beta = {beta:.4f}
gamma = {gamma:.4f}

Basic reproductive number: {beta / gamma:.2f}.
''')

Parameters for SIR model:
beta = 0.1400
gamma = 0.0486

Basic reproductive number: 2.88.


points = np.arange(len(I_observed))
S, I, R = sir(
points,
[population - confirmed[0], I_observed[0], R_observed[0]],
beta, gamma
)
plt.plot(points, I, label="Simulated Infected")
plt.plot(points, I_observed, label="Observed Infected")
plt.plot(points, R, label="Simulated Removed")
plt.plot(points, R_observed, label="Observed Removed")
plt.legend()
plt.title("Simulated cases vs Observed cases")
plt.show()


From the figure above, the model is very far from perfect. There are a lot of possible reasons. Let me name some:

1. The SIR model fails to capture the long-term dynamic of COVID-19
2. Data collected are not accurate
3. Our algorithms are deficient to find the good parameters

To quantify the quality of the model, we are going to use the mean absolute percentage error (MAPE).

def mape(observed, predicted):
error = np.abs(observed - predicted)
observed = np.abs(observed) + np.exp(-4) # avoid 0
error = error / observed
return error.mean() * 100

I_err = mape(I_observed, I)
R_err = mape(R_observed, R)
print(f'''MAPE for Infected cases: {I_err:.2f}%
MAPE for Removed cases: {R_err:.2f}%
''')

MAPE for Infected cases: 83.04%
MAPE for Removed cases: 496.35%



The MAPE are high, another evidence for a bad SIR model. In order to get a better model, we limit ourselves to recent COVID-19 data instead of taking all data into consideration. I expect a better model because I belive that SIR at least capture the short-term dynamic of COVID-19 and that the data collected recently are more accurate than those collected at the early stage of the pandemic.

### 30 days' data

I will take recent 30 days' data to train the SIR model.

n = 30
I_recent = I_observed[-n:]
R_recent = R_observed[-n:]

res = optimize.minimize(
ll,
np.array([0.5, 0.5]),
args=(population, I_recent, R_recent),
bounds=[(0, 1), (0, 1)],
method="L-BFGS-B")
beta, gamma = res.x
print(f'''Parameters for SIR model:
beta = {beta:.4f}
gamma = {gamma:.4f}

Basic reproductive number: {beta / gamma:.2f}.
''')

Parameters for SIR model:
beta = 0.0247
gamma = 0.0093

Basic reproductive number: 2.65.


points = np.arange(n)
S, I, R = sir(
points,
[population - I_recent[0] - R_recent[0], I_recent[0], R_recent[0]],
beta, gamma
)
plt.plot(points, I, label="Simulated Infected")
plt.plot(points, I_recent, label="Observed Infected")
plt.plot(points, R, label="Simulated Removed")
plt.plot(points, R_recent, label="Observed Removed")
plt.legend()
plt.title("Simulated cases vs Observed cases")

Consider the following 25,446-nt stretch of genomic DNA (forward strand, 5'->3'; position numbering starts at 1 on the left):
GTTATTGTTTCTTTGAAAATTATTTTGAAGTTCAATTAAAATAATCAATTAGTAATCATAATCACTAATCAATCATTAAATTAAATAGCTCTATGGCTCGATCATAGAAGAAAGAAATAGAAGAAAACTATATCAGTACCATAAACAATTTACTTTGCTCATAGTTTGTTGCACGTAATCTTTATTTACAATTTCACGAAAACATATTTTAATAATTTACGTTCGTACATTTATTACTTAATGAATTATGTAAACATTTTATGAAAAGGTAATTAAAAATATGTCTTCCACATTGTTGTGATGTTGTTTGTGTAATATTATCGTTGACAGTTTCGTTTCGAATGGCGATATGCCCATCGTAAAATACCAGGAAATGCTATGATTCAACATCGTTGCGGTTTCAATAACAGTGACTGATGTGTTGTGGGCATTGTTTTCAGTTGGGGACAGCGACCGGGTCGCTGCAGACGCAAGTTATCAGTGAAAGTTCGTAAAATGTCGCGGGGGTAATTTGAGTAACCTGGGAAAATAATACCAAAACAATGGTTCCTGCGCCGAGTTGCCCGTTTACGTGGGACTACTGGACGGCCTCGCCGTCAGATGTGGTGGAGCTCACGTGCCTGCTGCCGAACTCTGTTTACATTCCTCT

plt.show()


I_err = mape(I_recent, I)
R_err = mape(R_recent, R)
print(f'''MAPE for Infected cases: {I_err:.2f}%
MAPE for Removed cases: {R_err:.2f}%
''')

MAPE for Infected cases: 1.22%
MAPE for Removed cases: 3.73%



Both figure and MAPE indicate a much better SIR model if we use only recent data. Now we can use this fitted model to project the future of the pandemic.

t_points = np.arange(1000)
S, I, R = sir(
t_points,
[population - I_recent[0] - R_recent[0], I_recent[0], R_recent[0]],
beta, gamma
)

plt.plot(t_points, I, label="Simulated Infected")
plt.plot(t_points, R, label="Simulated Removed")
plt.legend()
plt.title("Simulated cases")
plt.show()


Day 0 is the starting date of our simulation, which is 30 days ago. The figure above reads that COVID-19 reaches its peak at around day 400, which is roughly a year later from today!

today = datetime.date.today()
simulation_start_date = today - datetime.timedelta(days=30)
peak_day = int(np.argmax(I))
peak_date = simulation_start_date + datetime.timedelta(days=peak_day)

print(f"Peak at day {peak_day} on {peak_date}")

Peak at day 391 on 2021-07-12


We need to interpret the result correctly. According to the trend of most recent 30 days' data, the SIR model predicts that in the worse scenario where everyone gets the disease, COVID-19 reaches its peak on July 12, 2021. Don't panic. It is almost impossible to get into the worse scenario.

## Discussion

I want to see the peak dates of better scenarios. Hopefully, the result will cheer you and me up a bit. We can safely claim that not everyone will get COVID-19, due to our effort (wearing masks, keep social distance, and etc.). Let's see what the percentage of comfirmed cases among the whole population so far.

print(f"confirmed cases / population: {confirmed[-1] * 100 / population:.2f}%")

confirmed cases / population: 1.03%

def scenario(N, n_day=30, print_info=True):
I_recent = I_observed[-n_day:]
R_recent = R_observed[-n_day:]
points = np.arange(n_day)
res = optimize.minimize(
ll,
np.array([0.5, 0.5]),
args=(N, I_recent, R_recent),
bounds=[(0, 1), (0, 1)],
method="L-BFGS-B")
beta, gamma = res.x

y0 = [N - I_recent[0] - R_recent[0], I_recent[0], R_recent[0]]
S, I, R = sir(points, y0, beta, gamma)
I_err = mape(I_recent, I)
R_err = mape(R_recent, R)

future = np.arange(1000)
S, I, R = sir(future, y0, beta, gamma)
peak_day = int(np.argmax(I))
today = datetime.date.today()
simulation_start_date = today - datetime.timedelta(days=n_day)
peak_date = simulation_start_date + datetime.timedelta(days=peak_day)

if print_info:
print(f'''Parameters for SIR model (using most recent {n_day} days' data):
beta = {beta:.4f}
gamma = {gamma:.4f}

Basic reproductive number: {beta / gamma:.2f}

MAPE for Infected cases: {I_err:.2f}%
MAPE for Removed cases: {R_err:.2f}%

Peak at day {peak_day} on {peak_date}''')

return beta, gamma, peak_day, peak_date


Let's look at a scenario where only 5% of the total population get the COVID-19.

_ = scenario(population * 0.05)

Parameters for SIR model (using most recent 30 days' data):
beta = 0.0289
gamma = 0.0093

Basic reproductive number: 3.11

MAPE for Infected cases: 1.36%
MAPE for Removed cases: 3.74%

Peak at day 158 on 2020-11-21


The peak date is much eariler than the worse scenario. I list some scenarios below.

percentages = np.arange(0.02, 0.11, 0.01)
print("Scenario: Peak Date")
for p in percentages:
_, _, _, peak = scenario(population * p, print_info=False)
print(f"{p * 100:.1f}%: {peak}")

Scenario: Peak Date
2.0%: 2020-09-05
3.0%: 2020-10-08
4.0%: 2020-11-01
5.0%: 2020-11-21
6.0%: 2020-12-07
7.0%: 2020-12-21
8.0%: 2020-12-31
9.0%: 2021-01-10
10.0%: 2021-01-18


Each scenario represent the percentage of the total population that get the COVID-19. The smaller the percentage is, the better scenario we are in. Follow guidances from health authorities: wear masks, keep social distance, wash hands often and etc. That will help us get into a better scenario.